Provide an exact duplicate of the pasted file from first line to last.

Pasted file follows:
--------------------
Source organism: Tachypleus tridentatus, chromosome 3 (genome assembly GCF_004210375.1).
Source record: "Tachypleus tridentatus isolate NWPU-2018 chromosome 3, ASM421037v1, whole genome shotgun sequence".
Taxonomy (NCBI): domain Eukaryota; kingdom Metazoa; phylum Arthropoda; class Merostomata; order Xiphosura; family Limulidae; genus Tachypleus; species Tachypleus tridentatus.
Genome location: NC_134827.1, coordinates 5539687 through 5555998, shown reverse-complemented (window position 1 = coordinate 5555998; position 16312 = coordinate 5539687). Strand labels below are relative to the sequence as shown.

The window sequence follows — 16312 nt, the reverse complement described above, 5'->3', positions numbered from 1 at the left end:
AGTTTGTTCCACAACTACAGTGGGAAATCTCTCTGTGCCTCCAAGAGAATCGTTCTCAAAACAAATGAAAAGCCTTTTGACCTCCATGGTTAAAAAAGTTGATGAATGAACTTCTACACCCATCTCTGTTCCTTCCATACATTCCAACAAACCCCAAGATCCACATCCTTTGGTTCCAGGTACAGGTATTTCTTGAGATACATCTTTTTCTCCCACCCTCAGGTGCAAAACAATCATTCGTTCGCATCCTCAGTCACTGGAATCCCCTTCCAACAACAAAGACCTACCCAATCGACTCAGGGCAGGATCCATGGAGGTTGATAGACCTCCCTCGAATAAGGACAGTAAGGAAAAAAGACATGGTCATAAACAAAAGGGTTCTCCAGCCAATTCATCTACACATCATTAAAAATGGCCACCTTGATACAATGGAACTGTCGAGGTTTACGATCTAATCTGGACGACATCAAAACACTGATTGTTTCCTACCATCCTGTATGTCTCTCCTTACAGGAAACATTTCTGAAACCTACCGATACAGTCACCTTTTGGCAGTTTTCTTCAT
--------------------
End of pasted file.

Source organism: Tachypleus tridentatus, chromosome 3 (genome assembly GCF_004210375.1).
Source record: "Tachypleus tridentatus isolate NWPU-2018 chromosome 3, ASM421037v1, whole genome shotgun sequence".
Taxonomy (NCBI): domain Eukaryota; kingdom Metazoa; phylum Arthropoda; class Merostomata; order Xiphosura; family Limulidae; genus Tachypleus; species Tachypleus tridentatus.
Genome location: NC_134827.1, coordinates 5539687 through 5555998, shown reverse-complemented (window position 1 = coordinate 5555998; position 16312 = coordinate 5539687). Strand labels below are relative to the sequence as shown.

The window sequence follows — 16312 nt, the reverse complement described above, 5'->3', positions numbered from 1 at the left end:
AGTTTGTTCCACAACTACAGTGGGAAATCTCTCTGTGCCTCCAAGAGAATCGTTCTCAAAACAAATGAAAAGCCTTTTGACCTCCATGGTTAAAAAAGTTGATGAATGAACTTCTACACCCATCTCTGTTCCTTCCATACATTCCAACAAACCCCAAGATCCACATCCTTTGGTTCCAGGTACAGGTATTTCTTGAGATACATCTTTTTCTCCCACCCTCAGGTGCAAAACAATCATTCGTTCGCATCCTCAGTCACTGGAATCCCCTTCCAACAACAAAGACCTACCCAATCGACTCAGGGCAGGATCCATGGAGGTTGATAGACCTCCCTCGAATAAGGACAGTAAGGAAAAAAGACATGGTCATAAACAAAAGGGTTCTCCAGCCAATTCATCTACACATCATTAAAAATGGCCACCTTGATACAATGGAACTGTCGAGGTTTACGATCTAATCTGGACGACATCAAAACACTGATTGTTTCCTACCATCCTGTATGTCTCTCCTTACAGGAAACATTTCTGAAACCTACCGATACAGTCACCTTTTGGCAGTTTTCTTCAT